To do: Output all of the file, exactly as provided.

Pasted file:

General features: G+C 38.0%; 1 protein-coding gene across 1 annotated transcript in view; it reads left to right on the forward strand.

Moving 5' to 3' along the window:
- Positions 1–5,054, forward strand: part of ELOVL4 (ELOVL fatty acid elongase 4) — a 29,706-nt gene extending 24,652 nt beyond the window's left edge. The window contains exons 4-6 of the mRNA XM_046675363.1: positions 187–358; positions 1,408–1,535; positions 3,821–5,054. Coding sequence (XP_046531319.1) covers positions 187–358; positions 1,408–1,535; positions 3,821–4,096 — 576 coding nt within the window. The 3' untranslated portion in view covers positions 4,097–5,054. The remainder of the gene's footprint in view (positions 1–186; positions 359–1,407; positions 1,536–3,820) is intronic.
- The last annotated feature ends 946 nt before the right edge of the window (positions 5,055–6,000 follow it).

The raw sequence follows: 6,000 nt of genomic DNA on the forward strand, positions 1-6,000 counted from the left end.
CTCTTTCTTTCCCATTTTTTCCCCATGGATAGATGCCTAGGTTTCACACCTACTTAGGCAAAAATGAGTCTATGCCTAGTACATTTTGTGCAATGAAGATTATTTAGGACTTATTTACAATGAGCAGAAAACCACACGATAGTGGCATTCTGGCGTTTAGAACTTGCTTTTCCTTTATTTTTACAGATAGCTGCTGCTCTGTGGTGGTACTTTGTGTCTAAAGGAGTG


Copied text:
General features: G+C 38.0%; 1 protein-coding gene across 1 annotated transcript in view; it reads left to right on the forward strand.

Moving 5' to 3' along the window:
- Positions 1–5,054, forward strand: part of ELOVL4 (ELOVL fatty acid elongase 4) — a 29,706-nt gene extending 24,652 nt beyond the window's left edge. The window contains exons 4-6 of the mRNA XM_046675363.1: positions 187–358; positions 1,408–1,535; positions 3,821–5,054. Coding sequence (XP_046531319.1) covers positions 187–358; positions 1,408–1,535; positions 3,821–4,096 — 576 coding nt within the window. The 3' untranslated portion in view covers positions 4,097–5,054. The remainder of the gene's footprint in view (positions 1–186; positions 359–1,407; positions 1,536–3,820) is intronic.
- The last annotated feature ends 946 nt before the right edge of the window (positions 5,055–6,000 follow it).

The raw sequence follows: 6,000 nt of genomic DNA on the forward strand, positions 1-6,000 counted from the left end.
CTCTTTCTTTCCCATTTTTTCCCCATGGATAGATGCCTAGGTTTCACACCTACTTAGGCAAAAATGAGTCTATGCCTAGTACATTTTGTGCAATGAAGATTATTTAGGACTTATTTACAATGAGCAGAAAACCACACGATAGTGGCATTCTGGCGTTTAGAACTTGCTTTTCCTTTATTTTTACAGATAGCTGCTGCTCTGTGGTGGTACTTTGTGTCTAAAGGAGTG